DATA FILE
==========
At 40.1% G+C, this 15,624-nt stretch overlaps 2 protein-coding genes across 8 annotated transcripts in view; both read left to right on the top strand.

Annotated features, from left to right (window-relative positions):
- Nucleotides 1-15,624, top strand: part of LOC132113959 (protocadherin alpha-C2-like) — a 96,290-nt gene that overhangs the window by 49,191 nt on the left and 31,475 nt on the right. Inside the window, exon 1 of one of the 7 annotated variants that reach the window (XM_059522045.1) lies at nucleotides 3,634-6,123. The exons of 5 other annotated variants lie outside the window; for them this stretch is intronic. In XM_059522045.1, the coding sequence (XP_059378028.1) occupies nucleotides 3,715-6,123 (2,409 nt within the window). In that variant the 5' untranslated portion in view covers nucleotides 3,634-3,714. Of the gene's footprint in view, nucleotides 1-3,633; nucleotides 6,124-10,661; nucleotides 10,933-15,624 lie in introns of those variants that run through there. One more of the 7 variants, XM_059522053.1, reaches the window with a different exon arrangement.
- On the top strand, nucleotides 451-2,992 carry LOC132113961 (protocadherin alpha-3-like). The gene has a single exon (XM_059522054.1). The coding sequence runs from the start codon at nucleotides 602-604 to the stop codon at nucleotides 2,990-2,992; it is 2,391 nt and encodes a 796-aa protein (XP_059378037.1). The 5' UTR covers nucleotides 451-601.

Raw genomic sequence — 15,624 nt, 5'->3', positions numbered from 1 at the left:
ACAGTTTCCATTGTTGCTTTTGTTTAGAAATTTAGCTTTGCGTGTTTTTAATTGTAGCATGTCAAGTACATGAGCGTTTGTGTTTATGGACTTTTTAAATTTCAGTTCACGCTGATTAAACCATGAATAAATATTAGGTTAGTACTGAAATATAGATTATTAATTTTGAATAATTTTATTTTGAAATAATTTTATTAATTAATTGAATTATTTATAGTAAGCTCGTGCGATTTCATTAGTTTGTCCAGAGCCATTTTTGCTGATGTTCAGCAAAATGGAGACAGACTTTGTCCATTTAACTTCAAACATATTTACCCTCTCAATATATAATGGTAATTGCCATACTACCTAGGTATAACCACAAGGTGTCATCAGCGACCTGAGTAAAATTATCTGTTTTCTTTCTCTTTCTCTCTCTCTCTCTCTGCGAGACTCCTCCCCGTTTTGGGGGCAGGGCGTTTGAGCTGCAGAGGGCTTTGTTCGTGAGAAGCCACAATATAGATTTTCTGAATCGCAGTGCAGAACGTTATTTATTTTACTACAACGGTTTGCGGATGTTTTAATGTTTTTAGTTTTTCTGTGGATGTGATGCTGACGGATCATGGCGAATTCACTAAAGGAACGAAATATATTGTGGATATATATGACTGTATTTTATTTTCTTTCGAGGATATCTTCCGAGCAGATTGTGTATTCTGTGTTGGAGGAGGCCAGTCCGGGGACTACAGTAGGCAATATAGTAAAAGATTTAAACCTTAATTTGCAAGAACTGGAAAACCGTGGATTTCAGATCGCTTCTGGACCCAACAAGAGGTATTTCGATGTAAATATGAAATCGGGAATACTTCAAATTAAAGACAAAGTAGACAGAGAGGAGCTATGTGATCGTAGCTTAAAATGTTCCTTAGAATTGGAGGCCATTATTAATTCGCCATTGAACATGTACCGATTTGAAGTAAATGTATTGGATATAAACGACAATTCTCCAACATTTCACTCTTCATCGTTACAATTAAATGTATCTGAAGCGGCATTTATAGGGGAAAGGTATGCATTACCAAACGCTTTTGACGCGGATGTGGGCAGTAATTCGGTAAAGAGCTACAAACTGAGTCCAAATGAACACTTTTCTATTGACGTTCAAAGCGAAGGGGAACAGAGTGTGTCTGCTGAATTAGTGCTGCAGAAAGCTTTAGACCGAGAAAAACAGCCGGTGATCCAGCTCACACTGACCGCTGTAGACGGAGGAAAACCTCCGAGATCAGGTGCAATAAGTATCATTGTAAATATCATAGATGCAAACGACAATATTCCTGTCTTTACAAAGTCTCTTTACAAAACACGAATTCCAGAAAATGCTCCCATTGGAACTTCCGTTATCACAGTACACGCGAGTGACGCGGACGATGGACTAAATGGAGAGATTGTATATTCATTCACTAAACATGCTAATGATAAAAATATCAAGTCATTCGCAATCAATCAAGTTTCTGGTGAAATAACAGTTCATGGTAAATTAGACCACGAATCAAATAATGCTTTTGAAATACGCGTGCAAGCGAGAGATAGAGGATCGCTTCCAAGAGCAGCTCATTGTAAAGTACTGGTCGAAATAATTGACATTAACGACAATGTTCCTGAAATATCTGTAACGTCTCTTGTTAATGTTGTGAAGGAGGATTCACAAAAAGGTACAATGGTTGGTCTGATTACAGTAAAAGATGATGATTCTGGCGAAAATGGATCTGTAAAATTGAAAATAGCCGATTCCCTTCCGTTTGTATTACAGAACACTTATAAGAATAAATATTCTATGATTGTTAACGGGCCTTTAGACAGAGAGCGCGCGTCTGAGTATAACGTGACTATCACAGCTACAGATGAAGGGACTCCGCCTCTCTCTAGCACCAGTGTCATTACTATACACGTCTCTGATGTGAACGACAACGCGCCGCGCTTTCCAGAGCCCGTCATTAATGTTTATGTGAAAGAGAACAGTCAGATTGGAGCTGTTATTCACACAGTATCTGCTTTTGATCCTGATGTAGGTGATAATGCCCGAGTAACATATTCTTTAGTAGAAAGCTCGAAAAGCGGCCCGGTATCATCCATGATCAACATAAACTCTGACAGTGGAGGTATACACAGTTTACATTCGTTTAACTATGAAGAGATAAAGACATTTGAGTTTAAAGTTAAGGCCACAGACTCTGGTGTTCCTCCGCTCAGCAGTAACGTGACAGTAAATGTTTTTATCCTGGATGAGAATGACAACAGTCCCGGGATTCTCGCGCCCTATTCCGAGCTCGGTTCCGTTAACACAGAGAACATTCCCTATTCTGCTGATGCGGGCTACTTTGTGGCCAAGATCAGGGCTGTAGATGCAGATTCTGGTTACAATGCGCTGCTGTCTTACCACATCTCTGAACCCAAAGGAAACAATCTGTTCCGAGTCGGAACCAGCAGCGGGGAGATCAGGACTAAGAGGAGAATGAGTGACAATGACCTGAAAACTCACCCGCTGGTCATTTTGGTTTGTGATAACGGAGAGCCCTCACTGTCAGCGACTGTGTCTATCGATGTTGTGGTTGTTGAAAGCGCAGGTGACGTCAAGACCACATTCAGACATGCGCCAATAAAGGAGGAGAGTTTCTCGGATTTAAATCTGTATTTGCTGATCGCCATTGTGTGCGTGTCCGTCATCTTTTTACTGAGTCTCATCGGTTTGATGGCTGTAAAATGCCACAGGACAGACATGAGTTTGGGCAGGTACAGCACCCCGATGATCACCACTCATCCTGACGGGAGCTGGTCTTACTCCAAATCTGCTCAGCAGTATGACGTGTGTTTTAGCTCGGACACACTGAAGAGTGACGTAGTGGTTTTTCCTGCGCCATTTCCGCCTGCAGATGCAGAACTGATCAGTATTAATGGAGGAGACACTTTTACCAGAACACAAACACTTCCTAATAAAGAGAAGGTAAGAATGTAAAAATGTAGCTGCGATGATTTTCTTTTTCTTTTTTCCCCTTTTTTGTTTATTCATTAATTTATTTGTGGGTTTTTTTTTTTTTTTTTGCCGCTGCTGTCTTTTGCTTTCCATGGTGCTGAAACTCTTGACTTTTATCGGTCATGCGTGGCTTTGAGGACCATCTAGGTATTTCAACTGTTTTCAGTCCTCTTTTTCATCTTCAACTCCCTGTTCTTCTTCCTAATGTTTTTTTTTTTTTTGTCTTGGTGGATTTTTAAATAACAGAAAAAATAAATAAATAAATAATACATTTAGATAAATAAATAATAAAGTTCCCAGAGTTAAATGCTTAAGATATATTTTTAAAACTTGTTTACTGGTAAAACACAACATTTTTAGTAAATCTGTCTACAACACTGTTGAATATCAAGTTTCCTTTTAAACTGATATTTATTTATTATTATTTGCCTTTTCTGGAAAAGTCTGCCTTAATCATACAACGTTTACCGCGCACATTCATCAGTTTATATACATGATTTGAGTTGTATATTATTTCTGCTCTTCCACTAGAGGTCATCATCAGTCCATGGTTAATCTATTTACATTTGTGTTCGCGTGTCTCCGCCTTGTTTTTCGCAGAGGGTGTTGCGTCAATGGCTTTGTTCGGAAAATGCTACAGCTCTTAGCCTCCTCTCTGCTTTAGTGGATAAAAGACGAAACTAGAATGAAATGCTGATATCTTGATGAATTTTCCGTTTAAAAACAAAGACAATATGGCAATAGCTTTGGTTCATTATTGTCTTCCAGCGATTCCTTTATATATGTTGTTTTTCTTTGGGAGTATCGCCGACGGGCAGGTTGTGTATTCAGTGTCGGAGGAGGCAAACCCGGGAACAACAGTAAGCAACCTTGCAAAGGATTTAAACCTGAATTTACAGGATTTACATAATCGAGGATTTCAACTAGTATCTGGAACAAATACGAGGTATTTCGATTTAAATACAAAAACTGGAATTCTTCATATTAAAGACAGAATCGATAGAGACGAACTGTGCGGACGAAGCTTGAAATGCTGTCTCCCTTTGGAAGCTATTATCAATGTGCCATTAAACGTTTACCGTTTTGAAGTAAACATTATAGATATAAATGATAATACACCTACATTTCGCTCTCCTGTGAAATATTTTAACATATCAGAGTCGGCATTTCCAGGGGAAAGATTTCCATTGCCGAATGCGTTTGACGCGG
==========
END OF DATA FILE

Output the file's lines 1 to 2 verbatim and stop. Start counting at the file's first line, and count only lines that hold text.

At 40.1% G+C, this 15,624-nt stretch overlaps 2 protein-coding genes across 8 annotated transcripts in view; both read left to right on the top strand.

Annotated features, from left to right (window-relative positions):